“When a loved one dies, any leftover IRA funds they had goes to whomever they labeled as beneficiaries. If you're a beneficiary, you have to decide how you're going to use it—a decision that's a little more complicated this year than it normally is.”
Many people are looking at their inherited IRAs this year, when COVID-19 has decimated the economy. The rules about when and how you can tap the money you inherited changed with the passage of the SECURE Act at the end of December 2019. It then they changed again with the passage of the CARES Act in late March, in response to the financial impact of the pandemic.
Things are different now, reports the article “Read This Before You Touch Your Inherited IRA Funds” from the News & Record, but one thing is the same: you need to know the rules.
First, if the owner had the account for fewer than five years, you may need to pay taxes on traditional IRA distributions and on Roth IRA earnings. This year, the federal government has waived mandatory distributions (required minimum distributions, or RMDs) for 2020. You may take out money if you wish, but you can also leave it in the account for a year.
Surviving spouses who don’t need the money may consider doing a spousal transfer, rolling the spouse’s IRA funds into their own. The RMD doesn’t occur until age 72. This is only available for surviving spouses, and only if the spouse is the decedent’s sole beneficiary.
The federal government has also waived the 10% early withdrawal penalty for taxpayers who are under 59½. If you are over 59½, then you can access your funds.
The five-year method of taking IRA funds from an inherited IRA is available to beneficiaries, if the owner died in 2019 or earlier. You can take as much as you wish, but by December 31 of the fifth year following the owner’s death, the entire account must be depleted. The ten-year method is similar, but only applies if the IRA’s owner died in 2020 or later. By December 31 of the tenth year following the owner’s death, the entire IRA must be depleted.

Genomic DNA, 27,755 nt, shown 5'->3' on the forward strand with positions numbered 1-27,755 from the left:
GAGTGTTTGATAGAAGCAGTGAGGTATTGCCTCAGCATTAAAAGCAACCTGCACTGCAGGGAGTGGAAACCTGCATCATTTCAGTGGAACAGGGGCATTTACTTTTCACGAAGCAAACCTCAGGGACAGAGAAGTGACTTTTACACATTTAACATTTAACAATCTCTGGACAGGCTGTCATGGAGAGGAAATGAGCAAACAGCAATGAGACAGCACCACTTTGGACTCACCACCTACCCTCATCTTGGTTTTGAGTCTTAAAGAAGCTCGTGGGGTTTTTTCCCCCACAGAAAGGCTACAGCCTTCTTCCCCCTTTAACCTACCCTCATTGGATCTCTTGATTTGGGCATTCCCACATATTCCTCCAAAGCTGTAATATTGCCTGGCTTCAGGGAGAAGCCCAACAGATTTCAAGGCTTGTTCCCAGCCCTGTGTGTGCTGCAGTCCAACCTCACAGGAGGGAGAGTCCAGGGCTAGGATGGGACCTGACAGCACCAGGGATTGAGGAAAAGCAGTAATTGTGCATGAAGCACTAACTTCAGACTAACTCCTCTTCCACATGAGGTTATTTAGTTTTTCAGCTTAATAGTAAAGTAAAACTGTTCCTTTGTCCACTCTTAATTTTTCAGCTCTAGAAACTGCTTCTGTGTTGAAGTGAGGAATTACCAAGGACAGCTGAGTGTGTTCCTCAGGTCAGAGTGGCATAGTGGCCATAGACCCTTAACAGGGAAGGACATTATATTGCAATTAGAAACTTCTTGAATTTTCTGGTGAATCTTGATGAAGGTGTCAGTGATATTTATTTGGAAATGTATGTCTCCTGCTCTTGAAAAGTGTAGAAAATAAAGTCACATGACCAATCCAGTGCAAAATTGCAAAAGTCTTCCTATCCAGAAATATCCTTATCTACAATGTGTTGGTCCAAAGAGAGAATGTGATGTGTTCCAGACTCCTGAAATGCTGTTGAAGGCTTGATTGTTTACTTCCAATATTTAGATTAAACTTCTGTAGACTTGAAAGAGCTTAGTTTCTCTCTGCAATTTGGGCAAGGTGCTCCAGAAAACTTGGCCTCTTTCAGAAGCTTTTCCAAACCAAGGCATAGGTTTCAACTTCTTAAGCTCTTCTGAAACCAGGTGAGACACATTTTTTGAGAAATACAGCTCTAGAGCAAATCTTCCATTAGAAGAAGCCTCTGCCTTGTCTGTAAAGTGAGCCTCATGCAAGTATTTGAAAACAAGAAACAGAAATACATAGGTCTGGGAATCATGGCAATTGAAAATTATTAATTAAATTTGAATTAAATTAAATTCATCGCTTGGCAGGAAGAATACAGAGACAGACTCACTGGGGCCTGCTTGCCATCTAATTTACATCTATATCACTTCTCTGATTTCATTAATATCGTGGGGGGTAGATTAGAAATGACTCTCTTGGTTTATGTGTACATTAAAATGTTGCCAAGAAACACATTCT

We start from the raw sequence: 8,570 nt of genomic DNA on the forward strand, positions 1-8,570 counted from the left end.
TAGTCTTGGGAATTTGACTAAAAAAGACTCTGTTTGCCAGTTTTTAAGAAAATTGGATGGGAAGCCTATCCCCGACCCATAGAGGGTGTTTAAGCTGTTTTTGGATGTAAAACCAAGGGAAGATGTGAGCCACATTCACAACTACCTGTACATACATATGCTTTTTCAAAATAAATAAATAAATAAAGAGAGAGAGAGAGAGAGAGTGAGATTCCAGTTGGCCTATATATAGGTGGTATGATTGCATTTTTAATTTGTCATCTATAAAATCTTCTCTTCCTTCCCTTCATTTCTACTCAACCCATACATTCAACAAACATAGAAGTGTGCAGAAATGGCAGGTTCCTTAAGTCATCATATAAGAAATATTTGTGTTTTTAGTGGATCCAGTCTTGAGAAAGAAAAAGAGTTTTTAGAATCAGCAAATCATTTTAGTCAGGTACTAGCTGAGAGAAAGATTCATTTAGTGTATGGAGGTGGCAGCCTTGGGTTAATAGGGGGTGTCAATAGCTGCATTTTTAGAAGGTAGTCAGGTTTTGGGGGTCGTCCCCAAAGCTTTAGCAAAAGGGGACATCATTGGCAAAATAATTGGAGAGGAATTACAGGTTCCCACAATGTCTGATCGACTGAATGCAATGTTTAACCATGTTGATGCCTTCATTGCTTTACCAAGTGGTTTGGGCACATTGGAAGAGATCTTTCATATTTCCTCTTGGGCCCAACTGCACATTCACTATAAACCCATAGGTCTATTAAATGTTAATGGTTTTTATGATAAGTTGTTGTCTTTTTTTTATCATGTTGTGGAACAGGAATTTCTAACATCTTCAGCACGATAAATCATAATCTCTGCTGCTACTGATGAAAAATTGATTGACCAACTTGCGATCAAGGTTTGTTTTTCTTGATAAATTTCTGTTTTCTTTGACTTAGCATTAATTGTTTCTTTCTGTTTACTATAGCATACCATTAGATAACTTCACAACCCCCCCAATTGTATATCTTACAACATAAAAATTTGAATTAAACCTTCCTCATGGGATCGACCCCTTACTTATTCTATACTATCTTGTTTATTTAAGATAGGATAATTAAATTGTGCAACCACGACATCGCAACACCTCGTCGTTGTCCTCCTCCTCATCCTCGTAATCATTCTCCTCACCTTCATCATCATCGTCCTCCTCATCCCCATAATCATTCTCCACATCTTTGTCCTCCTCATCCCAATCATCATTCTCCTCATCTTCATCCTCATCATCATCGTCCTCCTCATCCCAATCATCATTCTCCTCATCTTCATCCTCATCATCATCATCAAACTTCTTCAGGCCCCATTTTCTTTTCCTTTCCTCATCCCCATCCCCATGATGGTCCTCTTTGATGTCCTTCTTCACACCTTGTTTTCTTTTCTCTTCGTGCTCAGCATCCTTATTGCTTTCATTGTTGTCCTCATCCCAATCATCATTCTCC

Heirs can take the entire amount in a lump sum immediately, but that may move their income into a higher tax bracket and could increase tax liability dramatically.
A big change to inherited IRAs has to do with the “life expectancy” method, which is now only available to the surviving spouse, minor children, disabled or chronically ill people and anyone not more than ten years younger than the deceased. Minor children may use the life expectancy method until they turn 18, and then they have ten years to withdraw all remaining funds.
There is no right or wrong answer when it comes to taking distributions from inherited IRAs. However, it is best to do so only when you fully understand how taking the withdrawals will impact your taxes and your long-term financial picture. Speak with an estate planning attorney to learn how the inherited IRA fits in with your overall estate plan.
Reference: News & Record (May 25, 2020) “Read This Before You Touch Your Inherited IRA Funds”